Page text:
The p's and q's of post-Y2K

Sure everybody wants your leftover Spam, but what about the rest of your armageddon inventory?

For The Record

January 09, 2000

For many of us, the (mostly) glitch-free turn of the century means there's now little need to hunker in the bunker surrounded by cases of batteries and pork and beans. But a question remains: What the heck do you do with all the junk that was supposed to see you through the chaos of Y2K?

Across the nation this past week, food pantries announced they are more than willing to take any excess Spam and Yodels off your hands. But as for the rest, unloading them might be a little tougher:

Generators: Don't even think about trying to return the $4,500, 11,000-watt Honda gas generator you bought so that you could watch "Sex and the City" and "The Sopranos" after the world came to a fiery demise. "These are not vacuum cleaners," Greg Marks says of the high-end generators he sells at Pete's Cycle Co. in Baltimore. "We're not obligated to take returns." He pauses. "Within reason, we would," he admits, finally. "But we would have to charge a 20 percent restocking fee."

Gasoline: Ralph Bombardiere, executive director of the Gasoline and Automotive Service Dealers Association, a trade group based in Brooklyn, N.Y., can say in a heartbeat where would-be survivalists should put their extra gasoline: "Put it in your car and burn it," he says.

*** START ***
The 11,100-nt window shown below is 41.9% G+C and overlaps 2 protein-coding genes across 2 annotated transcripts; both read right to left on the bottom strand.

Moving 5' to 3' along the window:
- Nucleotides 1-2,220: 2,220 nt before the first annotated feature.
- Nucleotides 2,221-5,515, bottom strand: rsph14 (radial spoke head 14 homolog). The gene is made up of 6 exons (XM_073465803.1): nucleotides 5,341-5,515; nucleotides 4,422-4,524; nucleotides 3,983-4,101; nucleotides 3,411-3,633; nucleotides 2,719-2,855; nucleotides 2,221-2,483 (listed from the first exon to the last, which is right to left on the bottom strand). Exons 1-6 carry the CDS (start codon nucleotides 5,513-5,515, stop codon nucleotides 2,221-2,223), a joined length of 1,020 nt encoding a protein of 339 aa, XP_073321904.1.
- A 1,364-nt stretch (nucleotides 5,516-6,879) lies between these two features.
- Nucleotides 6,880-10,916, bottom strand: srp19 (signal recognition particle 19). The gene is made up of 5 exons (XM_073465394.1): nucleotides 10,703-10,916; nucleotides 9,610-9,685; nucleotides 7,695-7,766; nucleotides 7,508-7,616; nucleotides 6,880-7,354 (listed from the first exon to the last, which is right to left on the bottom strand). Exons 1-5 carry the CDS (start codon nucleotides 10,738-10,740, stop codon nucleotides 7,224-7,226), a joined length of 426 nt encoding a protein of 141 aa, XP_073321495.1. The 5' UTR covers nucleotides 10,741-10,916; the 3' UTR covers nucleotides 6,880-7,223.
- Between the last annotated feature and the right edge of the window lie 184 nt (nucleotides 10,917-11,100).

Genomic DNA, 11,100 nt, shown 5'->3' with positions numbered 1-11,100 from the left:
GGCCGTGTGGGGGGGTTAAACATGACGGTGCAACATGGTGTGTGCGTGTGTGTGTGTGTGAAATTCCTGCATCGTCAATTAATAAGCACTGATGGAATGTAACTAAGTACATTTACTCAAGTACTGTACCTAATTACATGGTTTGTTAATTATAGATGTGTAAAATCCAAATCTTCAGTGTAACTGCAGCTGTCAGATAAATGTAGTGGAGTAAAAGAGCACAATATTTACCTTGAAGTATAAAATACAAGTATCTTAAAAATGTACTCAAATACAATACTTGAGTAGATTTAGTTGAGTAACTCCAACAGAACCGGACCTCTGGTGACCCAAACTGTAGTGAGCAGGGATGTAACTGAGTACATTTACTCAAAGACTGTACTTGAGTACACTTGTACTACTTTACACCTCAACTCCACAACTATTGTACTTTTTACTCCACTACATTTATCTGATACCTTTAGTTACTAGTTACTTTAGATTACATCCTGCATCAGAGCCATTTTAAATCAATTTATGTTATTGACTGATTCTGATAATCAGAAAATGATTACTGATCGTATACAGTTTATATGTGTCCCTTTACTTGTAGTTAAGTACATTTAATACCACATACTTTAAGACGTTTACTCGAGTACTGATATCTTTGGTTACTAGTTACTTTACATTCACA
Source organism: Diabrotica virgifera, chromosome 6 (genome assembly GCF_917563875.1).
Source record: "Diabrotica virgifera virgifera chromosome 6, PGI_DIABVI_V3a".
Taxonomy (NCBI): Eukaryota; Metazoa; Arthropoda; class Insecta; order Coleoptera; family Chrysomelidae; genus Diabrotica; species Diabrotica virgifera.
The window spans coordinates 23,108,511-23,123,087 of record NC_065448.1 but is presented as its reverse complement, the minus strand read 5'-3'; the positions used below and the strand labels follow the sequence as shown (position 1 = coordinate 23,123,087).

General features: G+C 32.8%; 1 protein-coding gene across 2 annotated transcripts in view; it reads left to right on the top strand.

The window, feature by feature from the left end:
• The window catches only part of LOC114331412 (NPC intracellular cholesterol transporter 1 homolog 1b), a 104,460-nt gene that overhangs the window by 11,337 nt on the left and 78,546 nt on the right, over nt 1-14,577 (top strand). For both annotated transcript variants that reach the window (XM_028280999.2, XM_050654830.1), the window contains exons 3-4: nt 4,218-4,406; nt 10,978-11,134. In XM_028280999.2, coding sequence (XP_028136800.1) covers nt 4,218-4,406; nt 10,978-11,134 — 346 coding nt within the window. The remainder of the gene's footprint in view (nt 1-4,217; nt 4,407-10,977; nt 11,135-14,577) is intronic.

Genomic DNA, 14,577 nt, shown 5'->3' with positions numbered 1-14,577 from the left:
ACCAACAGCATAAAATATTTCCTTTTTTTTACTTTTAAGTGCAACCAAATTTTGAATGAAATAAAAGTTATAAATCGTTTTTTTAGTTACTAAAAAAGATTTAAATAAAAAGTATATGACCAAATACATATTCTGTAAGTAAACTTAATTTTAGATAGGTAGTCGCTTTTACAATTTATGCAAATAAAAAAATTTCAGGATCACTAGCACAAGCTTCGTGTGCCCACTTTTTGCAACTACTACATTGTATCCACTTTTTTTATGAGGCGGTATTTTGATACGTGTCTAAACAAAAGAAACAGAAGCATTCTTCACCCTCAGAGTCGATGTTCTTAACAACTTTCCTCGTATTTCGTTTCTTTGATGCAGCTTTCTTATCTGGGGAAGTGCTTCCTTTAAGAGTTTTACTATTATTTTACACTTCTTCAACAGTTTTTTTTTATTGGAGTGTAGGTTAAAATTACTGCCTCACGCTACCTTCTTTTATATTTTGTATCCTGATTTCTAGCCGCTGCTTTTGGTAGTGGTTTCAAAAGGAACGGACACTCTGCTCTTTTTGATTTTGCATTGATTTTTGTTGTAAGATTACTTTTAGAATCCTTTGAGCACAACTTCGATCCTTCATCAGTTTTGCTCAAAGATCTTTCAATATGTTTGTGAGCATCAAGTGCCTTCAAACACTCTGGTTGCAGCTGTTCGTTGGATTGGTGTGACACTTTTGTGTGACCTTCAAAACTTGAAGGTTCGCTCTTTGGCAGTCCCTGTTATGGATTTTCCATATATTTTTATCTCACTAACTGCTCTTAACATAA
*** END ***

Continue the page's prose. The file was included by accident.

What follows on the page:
Service stations won't accept returned gas, he says. "That would be against the law." And don't get any bright ideas about storing excess gasoline for the coming of Y3K, either. After about a year, gasoline breaks down. "It turns to shellac," Bombardiere says.

Guns: In the final weeks of 1999, the Valley Gun Shop in Parkville was selling lots of Mossberg Model 500 short-barrel police-type shotguns to people who wanted to protect themselves from impending chaos. Now, as 2000 begins, manager Patrick Laughlin says, he's not accepting returns.

As it is, no one has even asked so far. "Now that people have got something, they're going to keep it," Laughlin says.

Besides, he says, the need for a gun might arise, maybe even in the near future. But Leap Day? "People are talking about Feb. 29," he says. "Then there's the fact that 2000 is actually the last year of the millennium, not 1999. It makes sense to have something."

Survival guides: Selling those copies of "The Y2K Family Survival Guide" and "Bust the Y2K Bug" probably won't yield a windfall of cash, according to Courtney McCullough of Normal's Books and Records in Baltimore. Of the thousands of used books lining the store's shelves, few are best sellers, and even fewer are trendy books or computer books. "The thing with used books is, when we buy something we can't send it back to the publisher if it doesn't sell. We have to hope somebody buys it," McCullough explains. Just like bunker dwellers, sellers of used books want items with shelf life. McCullough recommends holding onto survival guides in case of snowstorms, hurricanes or power failures, much in the way he's holding onto the bottles of water he bought last week, just in case. He's found a new use for them already. "My 3 1/2-year-old daughter is arranging them as toys right now."

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